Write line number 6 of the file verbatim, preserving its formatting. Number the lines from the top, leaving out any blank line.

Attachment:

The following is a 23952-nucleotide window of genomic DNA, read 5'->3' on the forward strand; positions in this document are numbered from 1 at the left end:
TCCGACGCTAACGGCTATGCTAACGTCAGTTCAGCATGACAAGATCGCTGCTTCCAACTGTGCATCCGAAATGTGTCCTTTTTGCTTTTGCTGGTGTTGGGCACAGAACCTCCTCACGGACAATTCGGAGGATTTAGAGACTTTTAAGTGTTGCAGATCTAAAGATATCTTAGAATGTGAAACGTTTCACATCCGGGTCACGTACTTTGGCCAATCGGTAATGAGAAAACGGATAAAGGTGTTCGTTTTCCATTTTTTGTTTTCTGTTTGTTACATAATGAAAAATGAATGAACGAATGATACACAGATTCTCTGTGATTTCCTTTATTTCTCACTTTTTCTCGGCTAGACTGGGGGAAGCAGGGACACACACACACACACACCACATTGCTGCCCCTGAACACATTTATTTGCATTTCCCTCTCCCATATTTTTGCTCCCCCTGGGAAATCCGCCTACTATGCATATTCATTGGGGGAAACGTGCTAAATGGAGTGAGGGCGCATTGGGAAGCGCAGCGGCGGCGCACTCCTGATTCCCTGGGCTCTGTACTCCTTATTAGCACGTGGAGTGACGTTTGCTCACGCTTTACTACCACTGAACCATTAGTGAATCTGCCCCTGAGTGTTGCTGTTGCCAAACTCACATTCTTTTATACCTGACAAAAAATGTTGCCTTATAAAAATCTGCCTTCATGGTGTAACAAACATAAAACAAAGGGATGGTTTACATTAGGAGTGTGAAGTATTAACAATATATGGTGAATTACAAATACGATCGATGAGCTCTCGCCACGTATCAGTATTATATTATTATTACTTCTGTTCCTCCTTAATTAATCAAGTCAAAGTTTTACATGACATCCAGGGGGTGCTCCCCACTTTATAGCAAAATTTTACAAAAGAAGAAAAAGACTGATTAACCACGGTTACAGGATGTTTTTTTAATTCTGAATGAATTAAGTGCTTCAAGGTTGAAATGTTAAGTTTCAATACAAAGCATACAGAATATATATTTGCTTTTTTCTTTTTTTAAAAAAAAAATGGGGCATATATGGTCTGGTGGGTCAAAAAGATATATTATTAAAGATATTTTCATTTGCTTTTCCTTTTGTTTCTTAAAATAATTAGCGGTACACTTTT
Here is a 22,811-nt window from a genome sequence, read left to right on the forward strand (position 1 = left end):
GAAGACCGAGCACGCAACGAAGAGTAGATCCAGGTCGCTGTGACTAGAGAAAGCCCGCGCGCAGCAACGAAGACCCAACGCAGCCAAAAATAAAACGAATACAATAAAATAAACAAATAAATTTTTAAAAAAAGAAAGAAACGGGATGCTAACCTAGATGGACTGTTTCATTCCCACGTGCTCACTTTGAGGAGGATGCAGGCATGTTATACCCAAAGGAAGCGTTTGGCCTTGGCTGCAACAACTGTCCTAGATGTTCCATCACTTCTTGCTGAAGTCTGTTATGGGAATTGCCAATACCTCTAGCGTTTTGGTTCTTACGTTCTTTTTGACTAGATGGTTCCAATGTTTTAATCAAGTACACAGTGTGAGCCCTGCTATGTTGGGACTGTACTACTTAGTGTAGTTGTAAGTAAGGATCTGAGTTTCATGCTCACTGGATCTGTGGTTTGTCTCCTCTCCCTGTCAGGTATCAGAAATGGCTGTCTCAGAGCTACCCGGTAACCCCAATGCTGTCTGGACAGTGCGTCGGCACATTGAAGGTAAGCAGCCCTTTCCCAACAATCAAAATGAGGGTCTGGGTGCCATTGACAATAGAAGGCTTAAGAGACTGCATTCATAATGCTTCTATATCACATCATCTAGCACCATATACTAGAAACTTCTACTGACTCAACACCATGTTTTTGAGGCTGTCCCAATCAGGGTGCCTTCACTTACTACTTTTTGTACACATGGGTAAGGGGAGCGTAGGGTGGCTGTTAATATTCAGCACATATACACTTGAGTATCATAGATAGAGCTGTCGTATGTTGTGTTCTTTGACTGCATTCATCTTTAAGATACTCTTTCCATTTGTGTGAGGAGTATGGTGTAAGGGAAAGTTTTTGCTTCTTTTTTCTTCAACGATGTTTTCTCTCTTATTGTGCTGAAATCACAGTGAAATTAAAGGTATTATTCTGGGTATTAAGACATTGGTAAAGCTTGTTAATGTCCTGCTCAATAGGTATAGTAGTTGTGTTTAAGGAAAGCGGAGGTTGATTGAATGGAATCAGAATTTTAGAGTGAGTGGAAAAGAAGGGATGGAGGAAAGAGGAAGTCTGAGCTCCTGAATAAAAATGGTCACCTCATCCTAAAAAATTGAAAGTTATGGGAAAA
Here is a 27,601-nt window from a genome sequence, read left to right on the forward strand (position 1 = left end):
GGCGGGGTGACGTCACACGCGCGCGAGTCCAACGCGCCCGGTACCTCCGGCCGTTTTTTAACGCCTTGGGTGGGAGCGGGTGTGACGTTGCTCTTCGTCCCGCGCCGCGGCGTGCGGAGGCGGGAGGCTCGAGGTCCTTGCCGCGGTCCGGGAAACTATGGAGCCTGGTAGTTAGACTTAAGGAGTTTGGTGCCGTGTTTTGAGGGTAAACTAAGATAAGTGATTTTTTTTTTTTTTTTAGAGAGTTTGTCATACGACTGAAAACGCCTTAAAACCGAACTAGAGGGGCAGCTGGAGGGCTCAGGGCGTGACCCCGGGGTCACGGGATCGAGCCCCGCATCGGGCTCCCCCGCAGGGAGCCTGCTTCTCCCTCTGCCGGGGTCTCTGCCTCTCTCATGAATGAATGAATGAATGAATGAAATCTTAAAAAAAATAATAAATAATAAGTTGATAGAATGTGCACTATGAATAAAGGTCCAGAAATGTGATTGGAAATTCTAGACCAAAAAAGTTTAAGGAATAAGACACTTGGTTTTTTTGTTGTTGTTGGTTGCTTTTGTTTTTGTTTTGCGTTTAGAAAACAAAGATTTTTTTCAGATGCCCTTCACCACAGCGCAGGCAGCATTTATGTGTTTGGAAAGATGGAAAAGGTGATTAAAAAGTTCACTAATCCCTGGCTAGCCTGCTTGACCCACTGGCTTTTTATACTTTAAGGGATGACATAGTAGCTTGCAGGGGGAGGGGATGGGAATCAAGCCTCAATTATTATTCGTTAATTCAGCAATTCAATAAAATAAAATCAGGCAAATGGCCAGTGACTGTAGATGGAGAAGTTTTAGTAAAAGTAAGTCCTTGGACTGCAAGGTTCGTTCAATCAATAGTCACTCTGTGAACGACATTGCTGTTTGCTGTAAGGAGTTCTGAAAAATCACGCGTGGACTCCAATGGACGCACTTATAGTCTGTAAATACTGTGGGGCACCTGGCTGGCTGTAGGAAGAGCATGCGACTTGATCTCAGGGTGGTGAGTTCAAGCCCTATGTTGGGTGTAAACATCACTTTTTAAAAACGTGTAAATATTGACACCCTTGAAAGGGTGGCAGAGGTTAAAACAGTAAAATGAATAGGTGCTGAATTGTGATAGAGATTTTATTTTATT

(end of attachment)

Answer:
GGCGGGGTGACGTCACACGCGCGCGAGTCCAACGCGCCCGGTACCTCCGGCCGTTTTTTAACGCCTTGGGTGGGAGCGGGTGTGACGTTGCTCTTCGTCCCGCGCCGCGGCGTGCGGAGGCGGGAGGCTCGAGGTCCTTGCCGCGGTCCGGGAAACTATGGAGCCTGGTAGTTAGACTTAAGGAGTTTGGTGCCGTGTTTTGAGGGTAAACTAAGATAAGTGATTTTTTTTTTTTTTTTAGAGAGTTTGTCATACGACTGAAAACGCCTTAAAACCGAACTAGAGGGGCAGCTGGAGGGCTCAGGGCGTGACCCCGGGGTCACGGGATCGAGCCCCGCATCGGGCTCCCCCGCAGGGAGCCTGCTTCTCCCTCTGCCGGGGTCTCTGCCTCTCTCATGAATGAATGAATGAATGAATGAAATCTTAAAAAAAATAATAAATAATAAGTTGATAGAATGTGCACTATGAATAAAGGTCCAGAAATGTGATTGGAAATTCTAGACCAAAAAAGTTTAAGGAATAAGACACTTGGTTTTTTTGTTGTTGTTGGTTGCTTTTGTTTTTGTTTTGCGTTTAGAAAACAAAGATTTTTTTCAGATGCCCTTCACCACAGCGCAGGCAGCATTTATGTGTTTGGAAAGATGGAAAAGGTGATTAAAAAGTTCACTAATCCCTGGCTAGCCTGCTTGACCCACTGGCTTTTTATACTTTAAGGGATGACATAGTAGCTTGCAGGGGGAGGGGATGGGAATCAAGCCTCAATTATTATTCGTTAATTCAGCAATTCAATAAAATAAAATCAGGCAAATGGCCAGTGACTGTAGATGGAGAAGTTTTAGTAAAAGTAAGTCCTTGGACTGCAAGGTTCGTTCAATCAATAGTCACTCTGTGAACGACATTGCTGTTTGCTGTAAGGAGTTCTGAAAAATCACGCGTGGACTCCAATGGACGCACTTATAGTCTGTAAATACTGTGGGGCACCTGGCTGGCTGTAGGAAGAGCATGCGACTTGATCTCAGGGTGGTGAGTTCAAGCCCTATGTTGGGTGTAAACATCACTTTTTAAAAACGTGTAAATATTGACACCCTTGAAAGGGTGGCAGAGGTTAAAACAGTAAAATGAATAGGTGCTGAATTGTGATAGAGATTTTATTTTATT